Flip on your car’s air conditioner and you expect cool, clean air to flow freely. If the AC system is producing cool air, then everything is working correctly. But what if the cool air is accompanied by a noxious smell? Likely, mold in the air conditioner is the problem and, thankfully, easily resolved. We’ll look at mold as well as other issues that may contribute to foul air inside your car.
You’re familiar with the engine air filter, fuel filter and the oil filter, but did you know that your car also has a cabin air filter? Most vehicles built since 2000 have one helping to keep the cabin’s air clean, but only if the filter itself is clean.
The cabin air filter is typically found inside your vehicle’s glove box or it may be located under the dashboard or hood. Reference the owner’s manual to pinpoint its location. When you find the cabin air filter, remove and inspect it. If it’s dirty or clogged, then it may be causing the foul smell. Simply replace the filter with a new one. The mold smell may immediately disappear.
AC Unit Drain Tube
Just like your home’s air conditioner unit, your car’s AC system has a drain tube. If that tube becomes clogged, water may back up. And just like a river, water will find the path of least resistance and come out some other way, as in your dashboard, where it may attract mold and bacteria, causing damage to your car.
Find the air conditioner drain tube and detach it. A metal wire inserted inside same is useful for freeing gunk. Reattach the tube, then look for signs inside your car where water is gathering. Wipe up the water and be sure to disinfect to remove potential bacteria and viruses.
If Gas Is the Odor
So far, we’ve looked at mold in the air conditioner as the problem. But what if some other odor is detected? In particular, a gas or oily smell may become evident, especially when the AC is turned on its highest setting. All that noxious air pouring into the cabin — no wonder you feel lightheaded or sick to your stomach!
Here, you’ll need to check several components one by one to locate the source of the smell. The fuel pressure regulator may be leaking or the fuel injector “O” rings may be dripping gas. Be sure to check the exhaust system as well, as potentially deadly fumes might fill your cabin.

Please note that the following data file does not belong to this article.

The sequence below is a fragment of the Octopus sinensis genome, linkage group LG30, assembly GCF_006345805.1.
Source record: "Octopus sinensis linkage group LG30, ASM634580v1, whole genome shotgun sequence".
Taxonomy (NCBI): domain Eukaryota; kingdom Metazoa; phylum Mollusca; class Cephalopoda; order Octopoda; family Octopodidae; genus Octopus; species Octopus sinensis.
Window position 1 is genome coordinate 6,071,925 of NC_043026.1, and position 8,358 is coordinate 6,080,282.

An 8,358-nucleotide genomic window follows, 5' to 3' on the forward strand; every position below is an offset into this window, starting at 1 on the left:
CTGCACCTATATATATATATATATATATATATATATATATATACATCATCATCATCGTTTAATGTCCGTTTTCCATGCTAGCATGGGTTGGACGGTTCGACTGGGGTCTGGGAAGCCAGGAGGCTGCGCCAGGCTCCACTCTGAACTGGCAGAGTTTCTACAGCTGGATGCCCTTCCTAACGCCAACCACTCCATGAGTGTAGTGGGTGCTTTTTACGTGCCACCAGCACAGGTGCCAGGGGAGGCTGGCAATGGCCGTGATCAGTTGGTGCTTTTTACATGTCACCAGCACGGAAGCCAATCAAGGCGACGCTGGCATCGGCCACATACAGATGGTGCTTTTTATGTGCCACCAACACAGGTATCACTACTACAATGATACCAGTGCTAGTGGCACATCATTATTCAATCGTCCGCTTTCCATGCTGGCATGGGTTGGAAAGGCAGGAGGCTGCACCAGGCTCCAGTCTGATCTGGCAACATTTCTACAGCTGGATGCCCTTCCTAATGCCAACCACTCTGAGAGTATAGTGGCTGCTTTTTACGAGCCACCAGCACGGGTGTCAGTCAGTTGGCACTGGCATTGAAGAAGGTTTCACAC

If your cooling system has sprung a leak, you’ll soon detect a sweet smell of coolant entering the cabin. Inspect the entire cooling system for signs of leakage and where repairs may be needed.
Other odors may intrude from time to time, so carefully inspect under the hood to remove foreign objects, including twigs, leaves and road debris. Such objects coupled with the heat from your engine can create a new set of odors.
Finally, keep the air vents clean by wiping between the slats. A cotton swab can reach into small areas, removing debris and potential odor causing agents.
Check out all the air conditioning system parts
Photo courtesy of Pixabay.
Matt Keegan has maintained his love for cars ever since his father taught him kicking tires can be one way to uncover a problem with a vehicle’s suspension system. He since moved on to learn a few things about coefficient of drag, G-forces, toe-heel shifting, and how to work the crazy infotainment system in some random weekly driver. Matt is a member of the Washington Automotive Press Association and is a contributor to various print and online media sources.